I am still waiting for some news report on this situation…..so far I got nothing (but I am not watching every channel)….
Looks like Trump has his own Bay of Pigs disaster……(not to worry the MSM is trying desperately to avoid this story)
Bay of Pigs? (Don’t hurt yourself and Use Google)
It appears that an attempt was made over the weekend to kidnap the president of Venezuela…..a failed attempt.
A former Green Beret has taken responsibility for what he claimed was a failed attack Sunday aimed at overthrowing Venezuelan President Nicolás Maduro and that the socialist government said ended with eight dead, the AP reports. Jordan Goudreau’s comments in an interview with an exiled Venezuelan journalist capped a bizarre day that started with reports of a pre-dawn amphibious raid near the South American country’s heavily guarded capital. More:
- Both Goudreau and retired Venezuelan Capt. Javier Nieto declined to speak to the AP on Sunday when contacted after posting a video from an undisclosed location saying they had launched an anti-Maduro putsch called “Operation Gideon.” Both men live in Florida. “A daring amphibious raid was launched from the border of Colombia deep into the heart of Caracas,” Goudreau, in a New York Yankees ball cap, said in the video standing next to Nieto who was dressed in armored vest with a rolled-up Venezuelan flag pinned to his shoulder. “Our units have been activated in the south, west and east of Venezuela.”
- An AP investigation published Friday found that Goudreau had been working with Ret. Maj. Gen. Cliver Alcala, a retired Venezuelan army general now facing US narcotics charges, to train dozens of deserting Venezuelan soldiers at secret camps inside neighboring Colombia. The goal was to mount a cross border raid that would end in Maduro’s arrest. But from the outset the ragtag army lacked funding and US government support, all but guaranteeing defeat against Maduro’s sizable if demoralized armed forces. It also appears to have been penetrated by Maduro’s extensive Cuban-backed intelligence network.
- On Sunday, Goudreau said cells of his men were still on the ground and activating inside Venezuela, some of them fighting under the command of Venezuelan National Guardsman Capt. Antonio Sequea, who participated in a barracks revolt against Maduro a year ago. He said he hoped to join the rebels soon and invited Venezuelans and Maduro’s troops to join the would-be insurgency although there was no sign of any fighting in the capital or elsewhere as night fell.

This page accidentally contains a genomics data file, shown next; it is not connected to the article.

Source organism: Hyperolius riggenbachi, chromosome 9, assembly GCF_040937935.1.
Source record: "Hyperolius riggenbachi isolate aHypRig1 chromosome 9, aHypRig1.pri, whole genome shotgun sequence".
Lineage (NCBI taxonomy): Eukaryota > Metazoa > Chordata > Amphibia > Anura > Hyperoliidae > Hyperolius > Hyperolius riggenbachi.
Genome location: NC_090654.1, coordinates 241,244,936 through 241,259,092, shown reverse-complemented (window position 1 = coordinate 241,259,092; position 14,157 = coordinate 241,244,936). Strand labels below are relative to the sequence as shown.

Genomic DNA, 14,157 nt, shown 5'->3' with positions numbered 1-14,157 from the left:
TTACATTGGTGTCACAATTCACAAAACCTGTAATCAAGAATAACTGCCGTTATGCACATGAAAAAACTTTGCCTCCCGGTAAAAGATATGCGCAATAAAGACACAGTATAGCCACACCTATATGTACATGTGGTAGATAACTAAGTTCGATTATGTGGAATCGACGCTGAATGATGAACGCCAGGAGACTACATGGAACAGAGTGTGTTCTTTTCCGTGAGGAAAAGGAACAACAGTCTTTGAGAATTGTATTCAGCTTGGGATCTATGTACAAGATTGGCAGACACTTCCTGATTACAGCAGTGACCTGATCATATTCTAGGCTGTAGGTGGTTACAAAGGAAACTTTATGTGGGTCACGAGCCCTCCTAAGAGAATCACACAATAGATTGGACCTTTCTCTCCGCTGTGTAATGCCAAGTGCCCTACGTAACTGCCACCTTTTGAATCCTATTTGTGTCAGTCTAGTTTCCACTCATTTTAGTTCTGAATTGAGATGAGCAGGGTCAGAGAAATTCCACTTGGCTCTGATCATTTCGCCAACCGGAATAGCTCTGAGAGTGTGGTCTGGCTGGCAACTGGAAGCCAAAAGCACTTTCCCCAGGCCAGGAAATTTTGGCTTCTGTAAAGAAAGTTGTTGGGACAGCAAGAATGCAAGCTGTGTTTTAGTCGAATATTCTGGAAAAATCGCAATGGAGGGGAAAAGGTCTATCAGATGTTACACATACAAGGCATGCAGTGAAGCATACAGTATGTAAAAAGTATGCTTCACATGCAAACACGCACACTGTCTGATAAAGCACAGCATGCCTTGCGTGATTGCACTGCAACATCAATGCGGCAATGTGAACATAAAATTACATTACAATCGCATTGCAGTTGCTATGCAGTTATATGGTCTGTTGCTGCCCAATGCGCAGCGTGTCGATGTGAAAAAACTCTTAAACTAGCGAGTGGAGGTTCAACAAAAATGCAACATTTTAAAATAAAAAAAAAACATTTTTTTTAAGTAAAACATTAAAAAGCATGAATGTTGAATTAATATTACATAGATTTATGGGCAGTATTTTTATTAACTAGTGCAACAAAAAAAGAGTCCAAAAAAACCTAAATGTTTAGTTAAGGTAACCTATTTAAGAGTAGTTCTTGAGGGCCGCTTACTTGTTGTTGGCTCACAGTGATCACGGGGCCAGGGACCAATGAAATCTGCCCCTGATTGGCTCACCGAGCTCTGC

- In an interview later with Miami-based journalist Patricia Poleo, he provided a contradictory account of his activities and the support he claims to have once had—and then lost—from Juan Guaidó, the opposition leader recognized as Venezuela’s interim president by the US and some 60 countries. He provided to Poleo what he said was an 8-page contract signed by Guaidó and two political advisers in Miami in October for $213 million. The alleged “general services” contract doesn’t specify what work his company, Silvercorp USA, was to undertake.
- He also released via Poleo a four-minute audio recording, made on a hidden cellphone, in the moment when he purportedly signed the contract as Guaidó participated via videoconference. In the recording, a person he claims is Guaido can be heard giving vague encouragement in broken English but not discussing any military plans. “Let’s get to work!,” said the man who is purportedly Guaido. The AP was unable to confirm the veracity of the recording.
- There was no immediate comment from Guaidó on Goudreau’s claim that the two had signed a contract. Previously, Guaidó has said he hadn’t signed any contract for a military incursion. Goudreau said he never received a penny from the Guaidó team and instead the Venezuelan soldiers he was advising had to scrounge for donations from Venezuelan migrants driving for car share service Uber in Colombia. “It’s almost like crowdfunded the liberating of a country,” he said.
Goudreau said everything he did was legal but in any case he’s prepared to pay the cost for anything he did if it saves the lives of Venezuelans trying to restore their democracy. “I’ve been a freedom fighter my whole life. This is all I know,” said Goudreau, who is a decorated three-time Bronze Star recipient for courage in deployments to Iraq and Afghanistan as a special forces medic.
Asked about why his troops would land at one of Venezuela’s most fortified coastlines—some 20 miles from Caracas next to the country’s biggest airport—he cited the example set by Alexander the Great, who had “struck deep into the heart of the enemy” at the Battle of Guagamela.
What a perfect example of how America’s regime change policies are a failure.
In a new Foreign Affairs article this week, Eric Edelman of the Foundation for the Defense of Democracies and the Council on Foreign Relations’ Ray Takeyh argue that the United States should be using every tool of statecraft at its disposal to aid dissidents in Iran to overthrow the regime.
They bluntly state that, with Iran, the “only U.S. policy that makes sense is to seek regime change.” They contend that the Iranian regime is inherently revolutionary, and as such, American interests in the Middle East can only be secure once the regime is deposed.
I fail to understand how a failed policy can remain popular in some circles.
This has all the makings of a novel and then a film……not as successful as the hostage rescue from the Canadian embassy……but just as disastrous as Kennedy’s Bay of Pigs fiasco.
I Read, I Write, You Know
“lego ergo scribo”